All things, or at least many things, eco and ethical, were mused upon during a conversation following the news of the grounding of a ship on the Great Barrier Reef. Giving out a quick remark to such a disaster is restrictive as both ethics and ecology are challenging, huge subjects. There is the temptation for a soap box moment vying with the possibility of a journey down the long path of discussion.
Ethics + money + eco = an even wider diversity open for debate and a multitude of questions are floated around.
How apparent or available could, should, or is, the equation between ethical consideration and money? How difficult is it to separate the ethics from the gain when choosing products attached to the economy or financial service industry; either consciously or unconsciously and what criteria is used to measure an ethical product? Effect of fairness is affect, therefore, before conclusion can be made, fully supported information is required; but where from?
According to Your Ethical Money a variety of considerations can be made when it comes to lending, investment, shares and insurance whilst links, such as the Guardian’s Ethical Money have articles related to ecological impact and social change and think-tank Medinge Group included Co-Op Bank in its 2010 `Brands with a Conscience’.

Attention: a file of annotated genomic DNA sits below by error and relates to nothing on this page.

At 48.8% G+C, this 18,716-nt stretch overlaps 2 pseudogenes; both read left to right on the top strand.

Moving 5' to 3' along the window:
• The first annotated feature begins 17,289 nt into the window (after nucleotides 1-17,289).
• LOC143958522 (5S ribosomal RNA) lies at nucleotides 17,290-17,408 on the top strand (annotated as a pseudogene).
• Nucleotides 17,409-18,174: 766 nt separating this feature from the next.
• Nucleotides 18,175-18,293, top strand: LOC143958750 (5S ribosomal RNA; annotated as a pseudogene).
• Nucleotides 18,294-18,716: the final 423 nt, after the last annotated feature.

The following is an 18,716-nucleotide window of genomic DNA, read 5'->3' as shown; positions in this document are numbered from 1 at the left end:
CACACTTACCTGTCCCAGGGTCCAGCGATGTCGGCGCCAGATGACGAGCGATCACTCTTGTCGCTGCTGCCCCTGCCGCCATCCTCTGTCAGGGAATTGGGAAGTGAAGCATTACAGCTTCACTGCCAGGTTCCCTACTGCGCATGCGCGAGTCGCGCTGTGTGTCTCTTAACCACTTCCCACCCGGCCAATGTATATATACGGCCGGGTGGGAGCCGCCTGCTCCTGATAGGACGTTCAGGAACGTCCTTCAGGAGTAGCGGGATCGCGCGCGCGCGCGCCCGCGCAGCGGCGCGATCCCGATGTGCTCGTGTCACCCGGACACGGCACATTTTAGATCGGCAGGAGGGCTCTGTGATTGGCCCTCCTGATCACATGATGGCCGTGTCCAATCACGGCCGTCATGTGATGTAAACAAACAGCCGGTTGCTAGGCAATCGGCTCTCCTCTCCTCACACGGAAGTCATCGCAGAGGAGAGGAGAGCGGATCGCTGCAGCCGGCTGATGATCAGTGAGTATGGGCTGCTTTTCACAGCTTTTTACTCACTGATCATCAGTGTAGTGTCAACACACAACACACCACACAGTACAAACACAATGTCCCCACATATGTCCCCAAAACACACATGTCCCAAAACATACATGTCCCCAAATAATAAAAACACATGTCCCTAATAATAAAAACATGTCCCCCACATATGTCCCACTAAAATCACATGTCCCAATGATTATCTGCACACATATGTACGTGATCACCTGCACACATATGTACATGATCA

Warning: The following sentence may upset some non-meat eaters; many know the well known question: How do you eat an elephant? Answer: One bite at a time. Ethics and money might just be such an elephant in the dining room, with the ‘elephant’ consumed as answers are provided. Whether business or personal, it would seem that when money is involved there are several areas to divide the elephant in the practice of ethical consideration towards behaviour or environment.
The treatment of others, along with law and regulation, is elephant sized food for thought which might go on to prove that elephants can fly.
(Image and Article credit: Copyright SUF)